London, UK – For the first time since his mysterious disappearance more than two years ago, outspoken Bahraini opposition blogger Ali Abdulemam has reemerged in public.
“I get tired from my phone so I switched it of no need for rumors plz,” was the last message the activist posted to his Twitter account on March 17, 2011.
That was two days after the government declared a state of emergency aimed at quelling an uprising demanding change in the Gulf kingdom. Suspecting he would be rounded up by the authorities, he went underground. There has been no trace of him until now.
The 35-year-old father of three said he spent two years hiding in Bahrain before escaping to London, where he’s seeking asylum. Al Jazeera was not able to independently verify when he left Bahrain.
“The time came for me to… help the uprising and to help people in Bahrain publicly instead of… hiding all this time,” Abdulemam told Al Jazeera. “I will not be able to work and to support the uprising in Bahrain if I’m inside the jail.”
The blogger wouldn’t give details of his time in hiding or when and how he left Bahrain, saying that he wanted to “protect those who helped me during the past two years”.
“Because of the support of the uprising and revolution in Bahrain was so huge, I didn’t find any difficulties for people to hide [and] support me.”
While in hiding, Abdulemam was tried in absentia in a military court with 20 other activists and sentenced to 15 years in prison for charges related to “terrorism” and seeking to topple the government.
Recalling his initial reaction to the sentence, he said: “Fifteen years for what? [An] online website? This is a joke.”
He decided to leave Bahrain on a journey that eventually led him to the UK where he already had a visa and, he said, access to global media.
Abdulemam’s story, like that of Bahrain’s opposition, begins long before the February 2011 uprising.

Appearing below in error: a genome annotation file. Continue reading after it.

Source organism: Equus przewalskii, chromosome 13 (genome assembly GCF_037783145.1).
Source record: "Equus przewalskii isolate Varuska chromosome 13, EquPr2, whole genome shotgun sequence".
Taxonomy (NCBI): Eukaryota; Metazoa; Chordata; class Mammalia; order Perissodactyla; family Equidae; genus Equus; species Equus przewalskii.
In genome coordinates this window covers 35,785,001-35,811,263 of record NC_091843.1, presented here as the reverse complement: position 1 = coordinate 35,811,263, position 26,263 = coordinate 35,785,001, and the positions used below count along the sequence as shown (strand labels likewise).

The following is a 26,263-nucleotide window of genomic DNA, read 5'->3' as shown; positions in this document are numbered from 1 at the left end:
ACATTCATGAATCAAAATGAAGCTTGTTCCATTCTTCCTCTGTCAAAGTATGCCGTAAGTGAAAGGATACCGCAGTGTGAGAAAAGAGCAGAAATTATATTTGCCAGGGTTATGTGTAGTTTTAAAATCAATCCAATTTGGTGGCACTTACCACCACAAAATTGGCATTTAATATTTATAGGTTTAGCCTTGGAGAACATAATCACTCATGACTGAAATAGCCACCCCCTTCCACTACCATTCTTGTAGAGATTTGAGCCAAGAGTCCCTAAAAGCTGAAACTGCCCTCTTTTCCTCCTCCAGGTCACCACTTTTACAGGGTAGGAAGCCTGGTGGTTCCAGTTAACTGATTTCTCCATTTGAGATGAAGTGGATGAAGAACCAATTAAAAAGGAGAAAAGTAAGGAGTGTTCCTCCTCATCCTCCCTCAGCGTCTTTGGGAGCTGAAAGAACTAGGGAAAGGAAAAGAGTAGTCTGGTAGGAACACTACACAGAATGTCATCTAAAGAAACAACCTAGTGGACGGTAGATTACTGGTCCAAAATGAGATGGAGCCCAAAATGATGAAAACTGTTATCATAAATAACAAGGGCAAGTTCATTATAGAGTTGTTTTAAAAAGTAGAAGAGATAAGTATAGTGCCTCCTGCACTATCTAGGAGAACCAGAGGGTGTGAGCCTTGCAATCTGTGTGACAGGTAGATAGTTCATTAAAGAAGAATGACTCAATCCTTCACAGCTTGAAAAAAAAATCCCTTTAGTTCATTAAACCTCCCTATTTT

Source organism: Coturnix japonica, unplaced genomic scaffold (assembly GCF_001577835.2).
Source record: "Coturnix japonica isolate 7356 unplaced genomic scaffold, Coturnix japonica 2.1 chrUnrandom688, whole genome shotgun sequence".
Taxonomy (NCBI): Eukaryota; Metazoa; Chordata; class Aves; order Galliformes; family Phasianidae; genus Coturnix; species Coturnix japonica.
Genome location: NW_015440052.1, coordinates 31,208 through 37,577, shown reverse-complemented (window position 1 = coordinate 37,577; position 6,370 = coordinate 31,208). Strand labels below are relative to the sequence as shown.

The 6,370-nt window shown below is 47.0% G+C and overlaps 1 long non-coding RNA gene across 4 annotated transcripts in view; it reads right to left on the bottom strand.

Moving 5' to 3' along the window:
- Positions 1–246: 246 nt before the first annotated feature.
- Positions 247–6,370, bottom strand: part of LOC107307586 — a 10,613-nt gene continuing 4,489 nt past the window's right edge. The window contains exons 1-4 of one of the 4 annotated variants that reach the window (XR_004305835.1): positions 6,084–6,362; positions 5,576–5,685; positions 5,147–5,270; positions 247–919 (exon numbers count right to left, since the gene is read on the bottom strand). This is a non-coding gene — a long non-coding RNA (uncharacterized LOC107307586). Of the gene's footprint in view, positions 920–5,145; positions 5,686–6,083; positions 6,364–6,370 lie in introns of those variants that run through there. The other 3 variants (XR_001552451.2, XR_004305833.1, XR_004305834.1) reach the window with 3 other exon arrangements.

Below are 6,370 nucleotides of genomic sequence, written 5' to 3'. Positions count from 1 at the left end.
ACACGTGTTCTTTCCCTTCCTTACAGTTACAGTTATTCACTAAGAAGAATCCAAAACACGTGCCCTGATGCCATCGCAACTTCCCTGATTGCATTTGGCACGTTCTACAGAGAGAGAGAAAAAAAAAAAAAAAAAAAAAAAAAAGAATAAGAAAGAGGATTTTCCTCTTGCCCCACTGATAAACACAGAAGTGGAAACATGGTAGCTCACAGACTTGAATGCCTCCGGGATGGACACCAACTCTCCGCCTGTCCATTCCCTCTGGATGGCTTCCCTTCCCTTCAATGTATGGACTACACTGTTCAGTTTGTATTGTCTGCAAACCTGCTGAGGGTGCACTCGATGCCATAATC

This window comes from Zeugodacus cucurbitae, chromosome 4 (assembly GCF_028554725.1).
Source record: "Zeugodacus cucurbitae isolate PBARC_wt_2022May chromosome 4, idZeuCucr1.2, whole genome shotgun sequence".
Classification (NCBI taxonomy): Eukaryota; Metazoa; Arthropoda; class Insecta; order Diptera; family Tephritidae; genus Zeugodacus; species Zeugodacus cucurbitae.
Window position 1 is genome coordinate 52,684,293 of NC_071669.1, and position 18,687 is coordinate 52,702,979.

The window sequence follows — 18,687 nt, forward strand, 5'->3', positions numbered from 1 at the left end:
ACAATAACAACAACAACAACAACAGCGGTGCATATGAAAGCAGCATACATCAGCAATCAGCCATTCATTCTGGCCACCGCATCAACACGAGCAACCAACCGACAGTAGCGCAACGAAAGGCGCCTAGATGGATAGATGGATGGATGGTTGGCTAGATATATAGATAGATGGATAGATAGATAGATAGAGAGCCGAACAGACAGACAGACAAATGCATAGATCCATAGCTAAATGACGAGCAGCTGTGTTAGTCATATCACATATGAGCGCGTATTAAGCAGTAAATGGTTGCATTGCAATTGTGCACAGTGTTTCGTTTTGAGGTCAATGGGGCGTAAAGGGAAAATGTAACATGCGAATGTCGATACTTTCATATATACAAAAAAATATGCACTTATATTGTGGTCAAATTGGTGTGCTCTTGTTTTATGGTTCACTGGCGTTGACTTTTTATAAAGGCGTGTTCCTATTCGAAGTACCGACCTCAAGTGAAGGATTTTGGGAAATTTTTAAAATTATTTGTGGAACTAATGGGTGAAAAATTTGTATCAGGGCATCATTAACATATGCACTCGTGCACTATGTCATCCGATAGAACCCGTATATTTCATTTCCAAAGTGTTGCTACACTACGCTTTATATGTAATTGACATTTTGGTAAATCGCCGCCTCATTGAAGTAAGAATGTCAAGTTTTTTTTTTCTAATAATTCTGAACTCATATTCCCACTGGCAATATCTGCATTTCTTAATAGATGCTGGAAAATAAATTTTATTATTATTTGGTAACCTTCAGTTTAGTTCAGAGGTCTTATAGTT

In 1998 the IT specialist, using a pseudonym, founded one of the Gulf island’s most popular opposition websites, BahrainOnline.org. It served as a meeting place for Bahrainis to discuss and criticise the government, which in turn has made numerous attempts to block access to it.
Shia Muslims, a majority of the island’s citizens, have long accused the Sunni al-Khalifa royal family of discrimination in government institutions. The government has said the opposition is backed by foreign powers, particularly Iran.
“There’s always a question mark over my head about my loyalty to my homeland because I’m Shia,” Abdulemam said.
When Hamad bin Isa al-Khalifa came to power following his father’s death in 1999, he introduced a number of reforms, and exiled dissidents began coming back. Abdulemam for the first time began blogging using his real name.
However, tensions between the opposition and government again increased, and in February 2005, Abdulemam and two others from Bahrain Online were arrested on charges that included inciting hatred against the regime and publishing false information.
After 17 days he was released. “[My] arrest made me do more work, I believed my work was having an effect,” he said.